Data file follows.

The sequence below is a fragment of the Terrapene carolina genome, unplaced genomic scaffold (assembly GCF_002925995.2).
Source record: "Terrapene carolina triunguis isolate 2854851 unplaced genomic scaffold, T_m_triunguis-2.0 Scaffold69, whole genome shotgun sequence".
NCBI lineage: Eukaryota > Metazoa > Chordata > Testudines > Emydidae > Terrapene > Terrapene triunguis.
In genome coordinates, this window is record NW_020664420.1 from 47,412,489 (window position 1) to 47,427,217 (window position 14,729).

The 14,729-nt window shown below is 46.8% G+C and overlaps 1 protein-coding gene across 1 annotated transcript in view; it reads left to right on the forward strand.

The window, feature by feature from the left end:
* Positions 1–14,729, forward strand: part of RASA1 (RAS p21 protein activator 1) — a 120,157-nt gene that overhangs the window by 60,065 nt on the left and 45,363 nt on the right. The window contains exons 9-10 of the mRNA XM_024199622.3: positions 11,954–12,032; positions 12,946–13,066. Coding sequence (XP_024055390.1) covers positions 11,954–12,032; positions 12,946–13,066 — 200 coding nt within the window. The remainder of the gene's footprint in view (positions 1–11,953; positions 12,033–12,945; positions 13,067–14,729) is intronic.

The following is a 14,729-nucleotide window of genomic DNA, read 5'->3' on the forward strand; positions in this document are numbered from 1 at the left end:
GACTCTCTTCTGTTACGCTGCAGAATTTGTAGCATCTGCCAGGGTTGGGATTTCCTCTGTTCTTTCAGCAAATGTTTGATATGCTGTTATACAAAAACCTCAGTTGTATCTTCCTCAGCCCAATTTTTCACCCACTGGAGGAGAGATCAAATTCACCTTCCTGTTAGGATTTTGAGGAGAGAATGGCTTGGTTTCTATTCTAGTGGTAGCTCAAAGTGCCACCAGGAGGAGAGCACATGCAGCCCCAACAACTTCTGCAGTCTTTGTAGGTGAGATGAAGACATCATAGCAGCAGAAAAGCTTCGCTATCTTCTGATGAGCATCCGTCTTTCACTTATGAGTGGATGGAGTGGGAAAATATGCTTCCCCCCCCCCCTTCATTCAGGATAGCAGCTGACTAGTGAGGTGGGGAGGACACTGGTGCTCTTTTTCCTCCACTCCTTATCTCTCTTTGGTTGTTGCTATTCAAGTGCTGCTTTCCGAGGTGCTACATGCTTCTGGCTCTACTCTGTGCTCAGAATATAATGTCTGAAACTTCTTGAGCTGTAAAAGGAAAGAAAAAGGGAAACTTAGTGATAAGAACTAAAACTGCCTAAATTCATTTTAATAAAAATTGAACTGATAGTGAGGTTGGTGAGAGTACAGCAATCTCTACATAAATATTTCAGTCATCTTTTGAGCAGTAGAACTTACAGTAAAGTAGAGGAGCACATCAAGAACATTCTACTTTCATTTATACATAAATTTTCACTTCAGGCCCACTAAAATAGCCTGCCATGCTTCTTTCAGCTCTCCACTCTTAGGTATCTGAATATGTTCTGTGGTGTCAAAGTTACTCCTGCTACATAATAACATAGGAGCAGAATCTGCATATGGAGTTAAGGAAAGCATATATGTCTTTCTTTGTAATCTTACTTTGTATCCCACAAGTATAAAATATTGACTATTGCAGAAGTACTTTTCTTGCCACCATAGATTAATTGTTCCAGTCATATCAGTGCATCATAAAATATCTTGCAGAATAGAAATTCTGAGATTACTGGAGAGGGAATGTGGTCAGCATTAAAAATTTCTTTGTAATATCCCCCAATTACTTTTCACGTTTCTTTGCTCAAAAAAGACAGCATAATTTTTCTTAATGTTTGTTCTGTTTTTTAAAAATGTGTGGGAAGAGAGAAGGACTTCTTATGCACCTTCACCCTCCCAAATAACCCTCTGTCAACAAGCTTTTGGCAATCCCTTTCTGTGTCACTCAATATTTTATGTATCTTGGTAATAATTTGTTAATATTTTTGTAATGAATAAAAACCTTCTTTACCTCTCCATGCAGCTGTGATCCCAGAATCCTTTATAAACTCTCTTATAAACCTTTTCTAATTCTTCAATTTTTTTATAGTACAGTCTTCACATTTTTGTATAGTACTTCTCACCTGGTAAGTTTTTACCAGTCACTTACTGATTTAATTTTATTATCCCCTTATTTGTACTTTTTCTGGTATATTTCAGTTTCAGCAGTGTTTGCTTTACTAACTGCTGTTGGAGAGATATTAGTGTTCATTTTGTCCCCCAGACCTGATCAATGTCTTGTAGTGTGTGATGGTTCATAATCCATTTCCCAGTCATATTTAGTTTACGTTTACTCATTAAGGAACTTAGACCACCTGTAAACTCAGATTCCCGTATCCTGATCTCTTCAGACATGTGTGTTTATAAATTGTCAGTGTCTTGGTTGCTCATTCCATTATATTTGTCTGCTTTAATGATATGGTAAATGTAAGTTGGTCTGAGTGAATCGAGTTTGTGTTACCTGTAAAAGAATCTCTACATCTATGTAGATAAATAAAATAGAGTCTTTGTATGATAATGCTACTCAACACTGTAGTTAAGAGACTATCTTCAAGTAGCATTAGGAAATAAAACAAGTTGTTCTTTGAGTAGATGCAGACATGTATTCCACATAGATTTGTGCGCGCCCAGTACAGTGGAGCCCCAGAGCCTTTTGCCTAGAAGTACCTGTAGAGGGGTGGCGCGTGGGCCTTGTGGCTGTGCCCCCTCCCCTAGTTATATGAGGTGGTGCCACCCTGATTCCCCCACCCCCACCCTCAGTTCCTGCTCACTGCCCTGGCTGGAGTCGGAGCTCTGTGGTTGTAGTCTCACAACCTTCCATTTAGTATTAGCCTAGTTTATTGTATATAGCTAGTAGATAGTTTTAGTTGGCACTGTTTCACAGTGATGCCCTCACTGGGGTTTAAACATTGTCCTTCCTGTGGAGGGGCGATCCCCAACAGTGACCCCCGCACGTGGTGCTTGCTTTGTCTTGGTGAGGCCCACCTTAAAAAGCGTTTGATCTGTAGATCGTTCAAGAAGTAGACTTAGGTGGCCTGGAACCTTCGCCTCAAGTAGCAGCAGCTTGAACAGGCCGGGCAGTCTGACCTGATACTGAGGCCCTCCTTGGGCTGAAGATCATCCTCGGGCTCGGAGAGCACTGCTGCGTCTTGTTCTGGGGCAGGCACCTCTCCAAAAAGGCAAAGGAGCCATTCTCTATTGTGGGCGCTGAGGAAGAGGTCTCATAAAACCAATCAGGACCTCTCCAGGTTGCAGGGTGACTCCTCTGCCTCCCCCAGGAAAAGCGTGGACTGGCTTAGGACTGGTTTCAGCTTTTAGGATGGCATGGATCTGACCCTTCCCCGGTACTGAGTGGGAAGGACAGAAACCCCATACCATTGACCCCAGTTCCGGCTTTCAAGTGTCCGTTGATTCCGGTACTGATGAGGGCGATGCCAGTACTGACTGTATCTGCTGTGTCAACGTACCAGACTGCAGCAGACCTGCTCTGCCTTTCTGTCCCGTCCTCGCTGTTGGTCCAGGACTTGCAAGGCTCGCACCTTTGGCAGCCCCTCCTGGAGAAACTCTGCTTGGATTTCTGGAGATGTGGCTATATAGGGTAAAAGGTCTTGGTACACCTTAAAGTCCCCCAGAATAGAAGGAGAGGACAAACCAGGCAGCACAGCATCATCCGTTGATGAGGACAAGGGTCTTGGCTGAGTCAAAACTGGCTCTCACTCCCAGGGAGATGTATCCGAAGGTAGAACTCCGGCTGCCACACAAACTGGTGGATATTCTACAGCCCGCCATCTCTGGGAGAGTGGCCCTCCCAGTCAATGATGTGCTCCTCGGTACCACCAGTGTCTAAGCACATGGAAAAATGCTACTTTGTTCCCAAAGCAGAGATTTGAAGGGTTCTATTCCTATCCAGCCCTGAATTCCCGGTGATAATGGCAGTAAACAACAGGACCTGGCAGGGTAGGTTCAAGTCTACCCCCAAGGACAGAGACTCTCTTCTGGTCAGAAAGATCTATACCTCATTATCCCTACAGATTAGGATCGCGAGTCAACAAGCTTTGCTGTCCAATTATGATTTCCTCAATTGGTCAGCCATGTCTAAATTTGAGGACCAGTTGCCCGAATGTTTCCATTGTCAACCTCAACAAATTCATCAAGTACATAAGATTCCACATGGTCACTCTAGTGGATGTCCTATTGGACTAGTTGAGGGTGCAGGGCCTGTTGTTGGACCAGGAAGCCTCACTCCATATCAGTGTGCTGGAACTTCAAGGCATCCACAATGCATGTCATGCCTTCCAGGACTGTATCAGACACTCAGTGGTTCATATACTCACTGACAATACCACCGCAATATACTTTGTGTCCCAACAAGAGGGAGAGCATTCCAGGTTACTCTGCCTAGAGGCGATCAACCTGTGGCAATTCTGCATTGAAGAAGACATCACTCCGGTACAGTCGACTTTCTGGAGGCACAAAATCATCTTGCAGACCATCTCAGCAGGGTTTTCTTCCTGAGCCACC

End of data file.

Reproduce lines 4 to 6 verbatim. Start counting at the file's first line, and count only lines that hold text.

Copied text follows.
In genome coordinates, this window is record NW_020664420.1 from 47,412,489 (window position 1) to 47,427,217 (window position 14,729).

The 14,729-nt window shown below is 46.8% G+C and overlaps 1 protein-coding gene across 1 annotated transcript in view; it reads left to right on the forward strand.

The window, feature by feature from the left end: